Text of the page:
Pope John Paul II completed a 2-1/2-day trip to Germany by crossing the former “death strip” that divided Berlin during the Cold War and urging listeners to make all necessary sacrifices to preserve freedom in Germany and Europe.
“No one can escape their personal responsibility for freedom,” the pope told a crowd massed at the foot of Berlin’s historic Brandenburg Gate, a monument defiled by the Nazis with their torchlight parades, later walled off by the Communists of East Germany, but now reopened and seen as a symbol of German unification.
The listeners closest to the pope cheered, chanted “Alleluia!” and waved their hats in the air, even as he urged them on to greater sacrifices and responsibilities. But farther back, beyond police lines, about 2,000 boisterous demonstrators tried to drown out the pontiff’s words by yelling and blowing whistles.
The pope’s address on freedom, delivered in German, capped a weekend in which he held up two German priests as role models of human conduct in the face of tyranny but also lamented the failure of most Roman Catholics to fight the Nazi dictatorship when it counted.
Pope John Paul beatified the priests, Bernhard Lichtenberg and Karl Leisner, both of whom stood up to the Nazis and were sent to concentration camps.
“Although many priests and lay people opposed this regime of terror … they were still too few,” the pope said in a meeting Sunday afternoon with senior officials of the German Jewish community.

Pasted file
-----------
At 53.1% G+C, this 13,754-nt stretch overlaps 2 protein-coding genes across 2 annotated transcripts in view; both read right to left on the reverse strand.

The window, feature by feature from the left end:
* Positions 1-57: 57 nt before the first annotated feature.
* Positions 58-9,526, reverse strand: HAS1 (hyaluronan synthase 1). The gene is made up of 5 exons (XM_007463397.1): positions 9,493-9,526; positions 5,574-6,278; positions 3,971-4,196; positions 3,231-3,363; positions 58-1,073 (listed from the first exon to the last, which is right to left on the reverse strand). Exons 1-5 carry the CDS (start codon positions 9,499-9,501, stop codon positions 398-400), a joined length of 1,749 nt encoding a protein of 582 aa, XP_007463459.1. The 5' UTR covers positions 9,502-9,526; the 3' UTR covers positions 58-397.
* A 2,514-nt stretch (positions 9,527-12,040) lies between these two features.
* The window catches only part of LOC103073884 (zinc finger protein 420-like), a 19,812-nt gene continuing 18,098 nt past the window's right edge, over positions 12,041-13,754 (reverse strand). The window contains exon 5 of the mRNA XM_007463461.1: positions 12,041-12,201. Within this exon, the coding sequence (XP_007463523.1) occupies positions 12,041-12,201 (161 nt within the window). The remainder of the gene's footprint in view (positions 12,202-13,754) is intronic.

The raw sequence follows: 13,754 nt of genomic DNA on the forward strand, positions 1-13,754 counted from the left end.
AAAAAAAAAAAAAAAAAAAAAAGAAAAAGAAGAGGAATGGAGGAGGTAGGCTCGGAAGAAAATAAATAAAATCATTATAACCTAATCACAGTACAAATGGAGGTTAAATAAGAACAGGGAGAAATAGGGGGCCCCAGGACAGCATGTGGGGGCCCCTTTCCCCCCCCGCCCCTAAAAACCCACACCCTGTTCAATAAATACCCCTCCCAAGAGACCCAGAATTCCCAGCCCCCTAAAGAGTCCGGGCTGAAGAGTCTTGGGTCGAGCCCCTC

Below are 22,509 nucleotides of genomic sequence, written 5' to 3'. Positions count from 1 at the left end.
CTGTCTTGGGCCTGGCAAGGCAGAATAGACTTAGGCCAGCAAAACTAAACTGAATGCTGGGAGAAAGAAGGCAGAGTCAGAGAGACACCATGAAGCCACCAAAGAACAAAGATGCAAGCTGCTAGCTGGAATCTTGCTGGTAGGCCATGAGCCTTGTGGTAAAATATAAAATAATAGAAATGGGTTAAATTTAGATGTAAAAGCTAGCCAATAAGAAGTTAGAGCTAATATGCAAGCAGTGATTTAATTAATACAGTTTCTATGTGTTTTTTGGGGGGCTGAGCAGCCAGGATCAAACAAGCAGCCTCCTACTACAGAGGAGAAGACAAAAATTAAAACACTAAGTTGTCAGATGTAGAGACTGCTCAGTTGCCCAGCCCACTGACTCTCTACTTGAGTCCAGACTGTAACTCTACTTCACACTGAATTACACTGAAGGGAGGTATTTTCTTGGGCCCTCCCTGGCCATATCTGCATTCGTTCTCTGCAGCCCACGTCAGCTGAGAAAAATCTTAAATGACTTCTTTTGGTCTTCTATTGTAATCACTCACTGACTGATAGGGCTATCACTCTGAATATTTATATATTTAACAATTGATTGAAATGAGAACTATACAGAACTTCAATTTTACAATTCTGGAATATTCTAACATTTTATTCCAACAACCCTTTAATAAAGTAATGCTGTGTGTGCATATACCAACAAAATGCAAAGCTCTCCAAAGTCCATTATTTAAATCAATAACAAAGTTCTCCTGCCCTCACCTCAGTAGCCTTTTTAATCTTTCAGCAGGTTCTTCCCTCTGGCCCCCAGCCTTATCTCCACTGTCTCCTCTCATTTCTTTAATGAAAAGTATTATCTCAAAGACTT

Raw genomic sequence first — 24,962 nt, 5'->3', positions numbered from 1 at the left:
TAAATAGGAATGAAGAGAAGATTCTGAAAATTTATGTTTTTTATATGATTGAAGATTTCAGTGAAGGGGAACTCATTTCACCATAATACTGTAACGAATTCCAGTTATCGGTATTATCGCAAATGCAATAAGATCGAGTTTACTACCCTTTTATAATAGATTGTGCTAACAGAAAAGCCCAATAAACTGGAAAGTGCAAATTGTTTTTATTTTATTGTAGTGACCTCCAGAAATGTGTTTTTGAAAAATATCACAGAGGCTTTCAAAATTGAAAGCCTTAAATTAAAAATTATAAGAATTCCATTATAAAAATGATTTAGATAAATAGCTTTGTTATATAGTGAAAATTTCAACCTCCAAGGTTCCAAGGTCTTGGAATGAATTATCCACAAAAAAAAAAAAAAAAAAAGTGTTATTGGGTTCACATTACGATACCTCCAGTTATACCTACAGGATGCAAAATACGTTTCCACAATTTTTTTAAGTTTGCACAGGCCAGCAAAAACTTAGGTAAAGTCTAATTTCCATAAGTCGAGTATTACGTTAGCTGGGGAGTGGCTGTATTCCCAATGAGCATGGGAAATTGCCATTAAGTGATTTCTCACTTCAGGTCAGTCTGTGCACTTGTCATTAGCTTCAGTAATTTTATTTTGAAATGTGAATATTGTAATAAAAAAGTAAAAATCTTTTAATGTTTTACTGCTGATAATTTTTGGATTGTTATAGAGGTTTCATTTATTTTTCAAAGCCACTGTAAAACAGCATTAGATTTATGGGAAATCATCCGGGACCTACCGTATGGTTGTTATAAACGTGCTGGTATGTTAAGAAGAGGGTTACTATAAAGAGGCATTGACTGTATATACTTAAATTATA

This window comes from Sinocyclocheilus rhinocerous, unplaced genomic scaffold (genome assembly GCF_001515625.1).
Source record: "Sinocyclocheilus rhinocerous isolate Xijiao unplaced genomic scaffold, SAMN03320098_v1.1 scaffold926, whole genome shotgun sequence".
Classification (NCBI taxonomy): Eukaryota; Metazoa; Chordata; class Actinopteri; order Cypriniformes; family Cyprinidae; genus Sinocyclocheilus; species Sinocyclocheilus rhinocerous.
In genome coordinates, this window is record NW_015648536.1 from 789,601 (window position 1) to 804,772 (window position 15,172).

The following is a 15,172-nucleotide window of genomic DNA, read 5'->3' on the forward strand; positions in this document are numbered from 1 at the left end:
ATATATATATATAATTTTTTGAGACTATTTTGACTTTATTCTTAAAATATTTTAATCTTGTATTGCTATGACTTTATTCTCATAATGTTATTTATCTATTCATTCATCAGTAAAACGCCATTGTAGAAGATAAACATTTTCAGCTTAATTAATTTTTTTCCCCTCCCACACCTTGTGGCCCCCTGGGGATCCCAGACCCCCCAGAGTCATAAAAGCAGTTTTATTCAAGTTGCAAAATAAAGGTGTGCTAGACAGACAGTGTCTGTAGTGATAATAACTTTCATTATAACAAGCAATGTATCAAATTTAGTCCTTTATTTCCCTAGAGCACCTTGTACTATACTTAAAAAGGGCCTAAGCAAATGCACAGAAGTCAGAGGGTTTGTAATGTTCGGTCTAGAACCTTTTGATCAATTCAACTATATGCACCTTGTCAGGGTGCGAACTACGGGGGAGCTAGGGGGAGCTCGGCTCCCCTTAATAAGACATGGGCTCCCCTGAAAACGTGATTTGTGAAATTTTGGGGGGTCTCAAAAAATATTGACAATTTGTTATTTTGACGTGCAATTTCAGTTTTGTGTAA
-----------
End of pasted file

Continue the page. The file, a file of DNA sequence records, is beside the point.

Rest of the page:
The pope also caused a minor stir when he omitted certain references, present in prepared texts of his speeches, to the Catholic Church’s resistance of the Nazis. Jews have long argued that the Vatican didn’t do enough during the Nazi years to stop the roundup and execution of Europe’s Jews.
Despite earlier rumors that Pope John Paul might be planning a major outreach to the Protestant church on this trip - Germany being the cradle of the Reformation and 1996 being the 450th anniversary of the death of Martin Luther - he said there were still differences between the two branches of Christianity.
The pope did call for a synod of all Roman Catholic bishops in Europe, to discuss how the church should prepare for the next millennium. No date was set. The last such synod was convened in 1991, to discuss the church’s response to the end of communism.
The pope looked tired by the end of his weekend in Germany, but he continued to exhibit a dignity that contrasted sharply with the rowdiness of the demonstrators who took to the streets of Berlin on Sunday.
Some yelled, “Go to hell!” at Pope John Paul as his “Popemobile” wheeled toward the Brandenburg Gate, while others hurled bags of red paint or made rude gestures.
One woman ran into the street dressed in nothing but a pair of boots, but police dragged her away.